Information Technology Reference
In-Depth Information Repeat from step 3.2.3
3.2.5 Take the resulting sequence of filtering as a current representation of the
knowledge about and ontology of the text
The learned E ci 's ontology is distributed along the chain of E ce s.
3.2.6 Take the resulting E ci as the internal representation of the new text event
The specific acquired, concrete knowledge is now condensed in the E ci . This provides a good
representation of the original text and its keywording (López De Luise, 2005).
Real texts include contradictions and ambiguities. As previously shown (López De Luise,
2007b), they are processed and handled despite potentially inadequate contextual
information. The algorithm does not include detailed clause analysis of or encode linguistic
knowledge about the context because these components complicate the process and make it
less automatic.
Furthermore, using the p o metric can distinguish the following Writing Profiles: general
document, Web forum, Web index and blogs. This metric is therefore independent of
document size and mentioned text styles (López De Luise, 2007c). Consequently, it is useful
to define the quality of the text that is being learned and to decide whether to accept it as a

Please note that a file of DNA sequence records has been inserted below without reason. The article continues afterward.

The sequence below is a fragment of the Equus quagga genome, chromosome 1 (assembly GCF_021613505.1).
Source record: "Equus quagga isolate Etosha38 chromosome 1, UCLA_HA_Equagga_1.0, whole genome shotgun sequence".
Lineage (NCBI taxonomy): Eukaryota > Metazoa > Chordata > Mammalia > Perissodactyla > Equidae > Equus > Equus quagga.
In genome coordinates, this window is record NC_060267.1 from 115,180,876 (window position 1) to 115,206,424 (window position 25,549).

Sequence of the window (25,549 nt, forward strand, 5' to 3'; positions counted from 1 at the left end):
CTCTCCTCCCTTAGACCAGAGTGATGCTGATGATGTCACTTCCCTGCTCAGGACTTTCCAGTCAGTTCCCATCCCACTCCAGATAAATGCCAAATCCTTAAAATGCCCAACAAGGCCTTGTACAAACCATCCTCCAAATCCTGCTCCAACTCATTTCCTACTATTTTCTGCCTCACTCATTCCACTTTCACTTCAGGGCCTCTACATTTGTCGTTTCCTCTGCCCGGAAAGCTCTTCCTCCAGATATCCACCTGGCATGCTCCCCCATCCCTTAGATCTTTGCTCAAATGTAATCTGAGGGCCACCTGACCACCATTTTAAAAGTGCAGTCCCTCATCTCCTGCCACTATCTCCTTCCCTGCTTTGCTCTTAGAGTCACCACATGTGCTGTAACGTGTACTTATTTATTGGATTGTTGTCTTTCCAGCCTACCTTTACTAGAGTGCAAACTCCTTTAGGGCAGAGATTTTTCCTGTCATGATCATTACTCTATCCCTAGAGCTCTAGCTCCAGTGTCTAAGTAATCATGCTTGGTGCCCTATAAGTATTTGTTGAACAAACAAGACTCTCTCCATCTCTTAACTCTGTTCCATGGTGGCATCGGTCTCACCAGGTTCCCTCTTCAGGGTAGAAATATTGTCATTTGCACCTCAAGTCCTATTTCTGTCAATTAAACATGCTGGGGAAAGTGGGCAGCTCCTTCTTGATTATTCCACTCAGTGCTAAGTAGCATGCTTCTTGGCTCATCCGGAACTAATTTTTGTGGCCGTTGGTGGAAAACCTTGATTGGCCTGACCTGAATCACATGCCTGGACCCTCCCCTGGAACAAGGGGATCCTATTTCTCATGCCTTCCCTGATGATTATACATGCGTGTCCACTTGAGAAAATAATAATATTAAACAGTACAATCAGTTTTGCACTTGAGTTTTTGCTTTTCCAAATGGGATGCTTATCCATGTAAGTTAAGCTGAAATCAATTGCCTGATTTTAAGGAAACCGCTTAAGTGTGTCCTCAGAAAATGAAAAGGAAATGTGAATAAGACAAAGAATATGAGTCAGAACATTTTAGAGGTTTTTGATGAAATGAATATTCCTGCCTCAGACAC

source of knowledge.
3.3 Gelernter's perspective on reasoning
Section 3.2.3. defines that the clustering algorithms must be used first hard clusterings and
afterwards fuzzy. It is not a trivial restriction. Its goal is to organize learning across a range
from specific concrete data to abstract and fuzzy information. The filters are therefore
organized as a sequence from simple k-means clustering to fuzzy clustering. This approach
is compatible with Gelernter's belief that thinking is not a static algorithm that applies to
every situation. Thinking requires a set of diverse algorithms that are not limited to
reasoning. Some of these algorithms are sharp and deep, allowing clear manipulation of
concrete objects, but there are other algorithms with different properties.
David Gelernter Theory (Gelernter, 2010) states that thinking is not the same as reasoning.
When your mind wanders, you are still thinking. Your mind is still at work. This free
association is an important part of human thought. No computer will be able to think like a
man unless it can perform free association.
People have three common misconceptions:
3.3.1 The belief that “thinking” is the same as “reasoning”
There are several activities in the mind that are not reasoning. The brain keeps working even
when the mind is wandering.
3.3.2 The belief that reality and thoughts are different and separated things
Reality is conceptualized as external while the mental landscape created by thoughts is seen
as internal and mental. According to Gelernter, both are essentially the same although the
attentional focus varies.
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